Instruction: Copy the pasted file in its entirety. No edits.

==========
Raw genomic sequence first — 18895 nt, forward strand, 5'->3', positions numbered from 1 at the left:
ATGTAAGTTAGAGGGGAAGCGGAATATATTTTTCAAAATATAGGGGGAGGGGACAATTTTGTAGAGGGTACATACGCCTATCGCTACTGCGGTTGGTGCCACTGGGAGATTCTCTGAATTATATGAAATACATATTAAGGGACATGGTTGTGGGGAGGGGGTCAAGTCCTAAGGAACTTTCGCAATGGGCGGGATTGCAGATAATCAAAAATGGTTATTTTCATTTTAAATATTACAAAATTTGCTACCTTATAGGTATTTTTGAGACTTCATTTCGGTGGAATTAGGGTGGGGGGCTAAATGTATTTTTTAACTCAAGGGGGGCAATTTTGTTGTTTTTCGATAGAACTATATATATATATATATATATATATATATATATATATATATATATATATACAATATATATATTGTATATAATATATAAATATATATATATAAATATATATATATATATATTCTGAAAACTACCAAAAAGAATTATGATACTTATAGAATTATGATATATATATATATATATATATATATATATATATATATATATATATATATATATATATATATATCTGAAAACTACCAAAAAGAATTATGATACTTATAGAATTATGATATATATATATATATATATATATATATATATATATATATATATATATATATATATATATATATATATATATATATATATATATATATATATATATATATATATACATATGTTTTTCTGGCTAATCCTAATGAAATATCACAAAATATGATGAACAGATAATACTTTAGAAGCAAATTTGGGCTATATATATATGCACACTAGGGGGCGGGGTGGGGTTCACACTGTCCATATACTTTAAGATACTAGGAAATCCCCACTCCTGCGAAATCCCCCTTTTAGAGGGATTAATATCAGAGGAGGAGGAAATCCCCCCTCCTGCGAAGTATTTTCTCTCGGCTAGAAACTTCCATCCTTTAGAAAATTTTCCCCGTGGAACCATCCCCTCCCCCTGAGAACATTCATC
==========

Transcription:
Raw genomic sequence first — 18895 nt, forward strand, 5'->3', positions numbered from 1 at the left:
ATGTAAGTTAGAGGGGAAGCGGAATATATTTTTCAAAATATAGGGGGAGGGGACAATTTTGTAGAGGGTACATACGCCTATCGCTACTGCGGTTGGTGCCACTGGGAGATTCTCTGAATTATATGAAATACATATTAAGGGACATGGTTGTGGGGAGGGGGTCAAGTCCTAAGGAACTTTCGCAATGGGCGGGATTGCAGATAATCAAAAATGGTTATTTTCATTTTAAATATTACAAAATTTGCTACCTTATAGGTATTTTTGAGACTTCATTTCGGTGGAATTAGGGTGGGGGGCTAAATGTATTTTTTAACTCAAGGGGGGCAATTTTGTTGTTTTTCGATAGAACTATATATATATATATATATATATATATATATATATATATATATATATATACAATATATATATTGTATATAATATATAAATATATATATATAAATATATATATATATATATTCTGAAAACTACCAAAAAGAATTATGATACTTATAGAATTATGATATATATATATATATATATATATATATATATATATATATATATATATATATATATATATATATCTGAAAACTACCAAAAAGAATTATGATACTTATAGAATTATGATATATATATATATATATATATATATATATATATATATATATATATATATATATATATATATATATATATATATATATATATATATATATATATATATATATATACATATGTTTTTCTGGCTAATCCTAATGAAATATCACAAAATATGATGAACAGATAATACTTTAGAAGCAAATTTGGGCTATATATATATGCACACTAGGGGGCGGGGTGGGGTTCACACTGTCCATATACTTTAAGATACTAGGAAATCCCCACTCCTGCGAAATCCCCCTTTTAGAGGGATTAATATCAGAGGAGGAGGAAATCCCCCCTCCTGCGAAGTATTTTCTCTCGGCTAGAAACTTCCATCCTTTAGAAAATTTTCCCCGTGGAACCATCCCCTCCCCCTGAGAACATTCATC